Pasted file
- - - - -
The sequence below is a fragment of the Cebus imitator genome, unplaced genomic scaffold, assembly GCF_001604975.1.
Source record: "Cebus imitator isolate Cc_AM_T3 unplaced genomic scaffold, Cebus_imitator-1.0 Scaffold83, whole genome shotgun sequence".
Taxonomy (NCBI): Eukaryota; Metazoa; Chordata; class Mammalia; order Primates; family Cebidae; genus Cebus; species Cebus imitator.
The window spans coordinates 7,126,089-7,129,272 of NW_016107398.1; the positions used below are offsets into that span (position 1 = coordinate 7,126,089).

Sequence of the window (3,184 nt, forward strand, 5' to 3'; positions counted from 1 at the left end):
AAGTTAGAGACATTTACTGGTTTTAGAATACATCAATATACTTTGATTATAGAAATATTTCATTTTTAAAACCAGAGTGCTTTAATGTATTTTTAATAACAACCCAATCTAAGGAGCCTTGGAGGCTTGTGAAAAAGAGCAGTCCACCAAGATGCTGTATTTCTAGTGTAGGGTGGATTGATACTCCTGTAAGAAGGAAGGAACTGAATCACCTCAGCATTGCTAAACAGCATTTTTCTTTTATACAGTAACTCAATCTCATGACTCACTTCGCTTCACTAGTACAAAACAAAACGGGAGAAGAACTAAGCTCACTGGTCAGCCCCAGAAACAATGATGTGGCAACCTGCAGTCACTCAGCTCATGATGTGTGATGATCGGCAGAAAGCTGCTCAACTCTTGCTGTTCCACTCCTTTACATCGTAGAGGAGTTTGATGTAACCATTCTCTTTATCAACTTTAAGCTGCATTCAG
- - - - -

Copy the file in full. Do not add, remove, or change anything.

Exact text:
The sequence below is a fragment of the Cebus imitator genome, unplaced genomic scaffold, assembly GCF_001604975.1.
Source record: "Cebus imitator isolate Cc_AM_T3 unplaced genomic scaffold, Cebus_imitator-1.0 Scaffold83, whole genome shotgun sequence".
Taxonomy (NCBI): Eukaryota; Metazoa; Chordata; class Mammalia; order Primates; family Cebidae; genus Cebus; species Cebus imitator.
The window spans coordinates 7,126,089-7,129,272 of NW_016107398.1; the positions used below are offsets into that span (position 1 = coordinate 7,126,089).

Sequence of the window (3,184 nt, forward strand, 5' to 3'; positions counted from 1 at the left end):
AAGTTAGAGACATTTACTGGTTTTAGAATACATCAATATACTTTGATTATAGAAATATTTCATTTTTAAAACCAGAGTGCTTTAATGTATTTTTAATAACAACCCAATCTAAGGAGCCTTGGAGGCTTGTGAAAAAGAGCAGTCCACCAAGATGCTGTATTTCTAGTGTAGGGTGGATTGATACTCCTGTAAGAAGGAAGGAACTGAATCACCTCAGCATTGCTAAACAGCATTTTTCTTTTATACAGTAACTCAATCTCATGACTCACTTCGCTTCACTAGTACAAAACAAAACGGGAGAAGAACTAAGCTCACTGGTCAGCCCCAGAAACAATGATGTGGCAACCTGCAGTCACTCAGCTCATGATGTGTGATGATCGGCAGAAAGCTGCTCAACTCTTGCTGTTCCACTCCTTTACATCGTAGAGGAGTTTGATGTAACCATTCTCTTTATCAACTTTAAGCTGCATTCAG